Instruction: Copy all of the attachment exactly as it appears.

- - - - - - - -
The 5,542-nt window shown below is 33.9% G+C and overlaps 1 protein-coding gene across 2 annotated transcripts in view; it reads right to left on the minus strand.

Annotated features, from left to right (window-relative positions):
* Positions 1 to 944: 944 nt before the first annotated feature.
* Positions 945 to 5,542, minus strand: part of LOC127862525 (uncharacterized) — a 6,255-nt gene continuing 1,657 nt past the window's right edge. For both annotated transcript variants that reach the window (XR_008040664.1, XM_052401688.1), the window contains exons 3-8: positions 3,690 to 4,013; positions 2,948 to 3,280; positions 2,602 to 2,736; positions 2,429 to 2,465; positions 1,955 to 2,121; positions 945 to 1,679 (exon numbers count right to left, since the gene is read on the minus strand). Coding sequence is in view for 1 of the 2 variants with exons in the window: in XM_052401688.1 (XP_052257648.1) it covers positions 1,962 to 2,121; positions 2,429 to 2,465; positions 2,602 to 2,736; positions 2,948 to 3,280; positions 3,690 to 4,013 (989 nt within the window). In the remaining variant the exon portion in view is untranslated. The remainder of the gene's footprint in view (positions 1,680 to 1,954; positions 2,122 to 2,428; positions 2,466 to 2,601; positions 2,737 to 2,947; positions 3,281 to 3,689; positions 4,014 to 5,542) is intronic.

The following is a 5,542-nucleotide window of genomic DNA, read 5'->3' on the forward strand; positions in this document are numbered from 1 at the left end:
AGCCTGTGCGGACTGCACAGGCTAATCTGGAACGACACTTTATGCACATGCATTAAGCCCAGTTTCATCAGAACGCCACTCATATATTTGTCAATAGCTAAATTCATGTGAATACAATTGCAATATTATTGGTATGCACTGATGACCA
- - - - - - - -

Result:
The 5,542-nt window shown below is 33.9% G+C and overlaps 1 protein-coding gene across 2 annotated transcripts in view; it reads right to left on the minus strand.

Annotated features, from left to right (window-relative positions):
* Positions 1 to 944: 944 nt before the first annotated feature.
* Positions 945 to 5,542, minus strand: part of LOC127862525 (uncharacterized) — a 6,255-nt gene continuing 1,657 nt past the window's right edge. For both annotated transcript variants that reach the window (XR_008040664.1, XM_052401688.1), the window contains exons 3-8: positions 3,690 to 4,013; positions 2,948 to 3,280; positions 2,602 to 2,736; positions 2,429 to 2,465; positions 1,955 to 2,121; positions 945 to 1,679 (exon numbers count right to left, since the gene is read on the minus strand). Coding sequence is in view for 1 of the 2 variants with exons in the window: in XM_052401688.1 (XP_052257648.1) it covers positions 1,962 to 2,121; positions 2,429 to 2,465; positions 2,602 to 2,736; positions 2,948 to 3,280; positions 3,690 to 4,013 (989 nt within the window). In the remaining variant the exon portion in view is untranslated. The remainder of the gene's footprint in view (positions 1,680 to 1,954; positions 2,122 to 2,428; positions 2,466 to 2,601; positions 2,737 to 2,947; positions 3,281 to 3,689; positions 4,014 to 5,542) is intronic.

The following is a 5,542-nucleotide window of genomic DNA, read 5'->3' on the forward strand; positions in this document are numbered from 1 at the left end:
AGCCTGTGCGGACTGCACAGGCTAATCTGGAACGACACTTTATGCACATGCATTAAGCCCAGTTTCATCAGAACGCCACTCATATATTTGTCAATAGCTAAATTCATGTGAATACAATTGCAATATTATTGGTATGCACTGATGACCA